Making the switch from acclaimed ad films to full length features, Abhinay Deo has been one of Hindi cinema's most awaited directorial debutants in a long time. And with Farhan Akhtar and Ritesh Sidhwani producing his premiere venture and the Junior Bachchan starring in it, there has been constant buzz around Game, crafted by Deo as a slick action thriller on the lines of the Bourne Identity, similar in its action sequences and high thrill chases. The release is a big one for AB Jr. as well, who is keen to prove his mettle as a solo lead after the debacle of last year's Raavan and Khelein Hum Jee Jaan Sey. As a viewing reveals, however, Abhinay and Abhishek's combo offering at the box office, Game is more slick than flick.
Shot across the world in locales like Thailand, Turkey, Greece and United Kingdom, Abhinay's focus as a filmmaker seems quite lopsided, more intent on crafting beautiful visuals than the art of storytelling. Appropriately so, Kartik Vijay's cinematography is exquisite, capturing some stunning frames. However, what lets the film down is its wafer thin plot line.
A whodunit of sorts, Game revolves around five strangers, a Greece based billionaire tycoon, Kabir Malhotra; a Bollywood megastar, Vikram Kapoor; a London bred crime reporter Tisha Khanna' a Thai PM hopeful, O.P. Ramsay and an Istanbul club and casino magnate, the suave Neil Menon; all of whom gather on Malhotra's private island in Greek Samos because of a common link that they share with a mysterious missing woman called Maya. When one of the five drops dead, the other four instantly become prime suspects in a murder investigation led by Sia Agnihotri, an officer of the International Vigilance Squad.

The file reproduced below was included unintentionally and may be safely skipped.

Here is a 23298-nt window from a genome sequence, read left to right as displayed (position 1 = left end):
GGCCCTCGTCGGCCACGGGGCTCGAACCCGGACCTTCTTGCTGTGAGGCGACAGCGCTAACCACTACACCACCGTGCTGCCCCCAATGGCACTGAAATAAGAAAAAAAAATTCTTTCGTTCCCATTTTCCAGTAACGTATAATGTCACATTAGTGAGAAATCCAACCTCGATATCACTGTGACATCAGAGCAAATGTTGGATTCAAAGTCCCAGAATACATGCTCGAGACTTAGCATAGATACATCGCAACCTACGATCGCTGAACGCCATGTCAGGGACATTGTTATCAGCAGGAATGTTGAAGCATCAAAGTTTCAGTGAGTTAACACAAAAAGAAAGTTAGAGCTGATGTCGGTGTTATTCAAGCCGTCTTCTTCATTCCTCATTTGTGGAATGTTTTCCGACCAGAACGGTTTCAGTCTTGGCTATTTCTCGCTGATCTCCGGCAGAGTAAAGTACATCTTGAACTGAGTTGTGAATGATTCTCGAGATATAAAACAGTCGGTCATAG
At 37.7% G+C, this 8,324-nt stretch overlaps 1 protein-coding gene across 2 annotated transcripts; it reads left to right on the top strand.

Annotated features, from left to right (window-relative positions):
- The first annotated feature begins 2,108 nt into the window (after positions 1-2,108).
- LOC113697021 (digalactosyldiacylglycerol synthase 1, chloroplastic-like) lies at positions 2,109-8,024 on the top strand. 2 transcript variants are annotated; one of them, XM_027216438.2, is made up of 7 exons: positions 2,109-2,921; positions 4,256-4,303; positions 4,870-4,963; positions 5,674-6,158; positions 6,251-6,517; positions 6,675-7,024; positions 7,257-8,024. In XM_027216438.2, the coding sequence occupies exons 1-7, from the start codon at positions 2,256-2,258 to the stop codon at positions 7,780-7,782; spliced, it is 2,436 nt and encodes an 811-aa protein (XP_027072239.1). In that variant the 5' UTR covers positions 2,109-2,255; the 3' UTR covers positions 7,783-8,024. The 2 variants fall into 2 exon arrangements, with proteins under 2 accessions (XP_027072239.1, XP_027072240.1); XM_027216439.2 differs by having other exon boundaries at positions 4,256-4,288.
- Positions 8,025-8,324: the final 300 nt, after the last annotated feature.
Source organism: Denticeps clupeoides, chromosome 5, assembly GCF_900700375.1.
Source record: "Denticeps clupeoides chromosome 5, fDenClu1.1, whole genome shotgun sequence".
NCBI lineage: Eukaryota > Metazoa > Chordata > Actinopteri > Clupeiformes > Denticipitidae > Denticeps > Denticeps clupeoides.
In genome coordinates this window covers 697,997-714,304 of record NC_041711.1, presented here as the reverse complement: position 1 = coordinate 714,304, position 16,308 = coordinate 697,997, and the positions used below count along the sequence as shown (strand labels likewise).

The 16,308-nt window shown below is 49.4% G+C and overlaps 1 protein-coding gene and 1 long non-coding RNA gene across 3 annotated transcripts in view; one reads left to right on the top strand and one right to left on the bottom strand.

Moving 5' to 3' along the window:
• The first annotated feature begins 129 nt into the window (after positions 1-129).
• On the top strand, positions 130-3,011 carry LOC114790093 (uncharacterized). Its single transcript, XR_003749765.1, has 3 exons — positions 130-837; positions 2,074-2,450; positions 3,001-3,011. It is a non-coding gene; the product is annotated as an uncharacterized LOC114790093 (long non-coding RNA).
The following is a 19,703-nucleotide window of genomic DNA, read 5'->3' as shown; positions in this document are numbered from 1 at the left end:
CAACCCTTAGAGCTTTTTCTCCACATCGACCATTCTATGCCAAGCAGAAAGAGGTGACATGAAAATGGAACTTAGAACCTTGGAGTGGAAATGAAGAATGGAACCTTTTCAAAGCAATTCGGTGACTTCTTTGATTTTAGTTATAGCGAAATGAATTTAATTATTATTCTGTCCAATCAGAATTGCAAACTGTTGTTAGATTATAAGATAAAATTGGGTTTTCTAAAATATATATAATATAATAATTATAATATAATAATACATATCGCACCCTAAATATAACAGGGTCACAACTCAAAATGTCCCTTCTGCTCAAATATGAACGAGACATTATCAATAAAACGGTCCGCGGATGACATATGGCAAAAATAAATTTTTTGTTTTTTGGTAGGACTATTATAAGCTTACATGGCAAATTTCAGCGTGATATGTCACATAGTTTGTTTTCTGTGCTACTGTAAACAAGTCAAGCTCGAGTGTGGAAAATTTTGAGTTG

Game's problems lie in the story itself. Penned by Althea Delmas Kaushal, who also handles the screenplay, the film's plot simply doesn't have enough teeth to bite into the audience. As a suspense thriller, the story should ideally be such that the viewer stays gripped onto what's happening next. With Game, however, the film's core mystery is simply not interesting enough to hold onto the audience's attention. For starters, Abhinay seems too busy with romantic flashbacks and random footchases through Turkey to not get tangential and slack with his plot. Also, a note for Deo: it's not really covert "surveillance" if you have your "international police officers" chasing the target across rooftops and such.
Kaushal's script also makes the conclusion and the criminal in the film painfully obvious within the first half of the film itself. Thereafter, introducing the most clichéd twists and turns into the story simply doesn't help Game's cause.
On the acting side, while Abhishek tries his best to appear suave and studied as Neil Menon, the end result is that his character seems more smug than anything else. Anupam Kher as the billionaire Kabir is fair, while Shahana Goswami as Tisha doesn't get much screentime. Ditto for Jimmy Shergill as Vikram Kapoor. Boman Irani comes out on top though as the slimy, almost arrogant O.P. Ramsay.
The main female leads in the film are both a letdown, though. While Kangana as Sia is most unconvincing in the role of an international police officer, especially with her strange accent in English, Sarah Jane Dias' much talked about screen debut goes flat. Though she shows potential, the uniform expression she adopts as Maya in all her scenes doesn't show a great range of acting skills.
Shankar Ehsaan Loy's music is better than the film itself, with tracks like kaun hai ajnabi and it's a game setting a mood that Game doesn't quite live upto. Mehki mehki, which brings Sarah Jane into the 'item number' mould is spicy and sensuous enough to raise temperatures across theatres, but doesn't have quite enough spunk to challenge numbers with more mass appeal.
Overall, while Abhinay Deo shows sophistication in the visuals that he captures his story in, the debutant doesn't quite exhibit the straight skill that interesting storytelling requires. One hopes that with another much talked about release coming up in Delhi Belly, Deo will prove his detractors wrong. For now, though, as a suspense thriller without a whole lot of suspense at its heart, this is one Game that Deo has lost.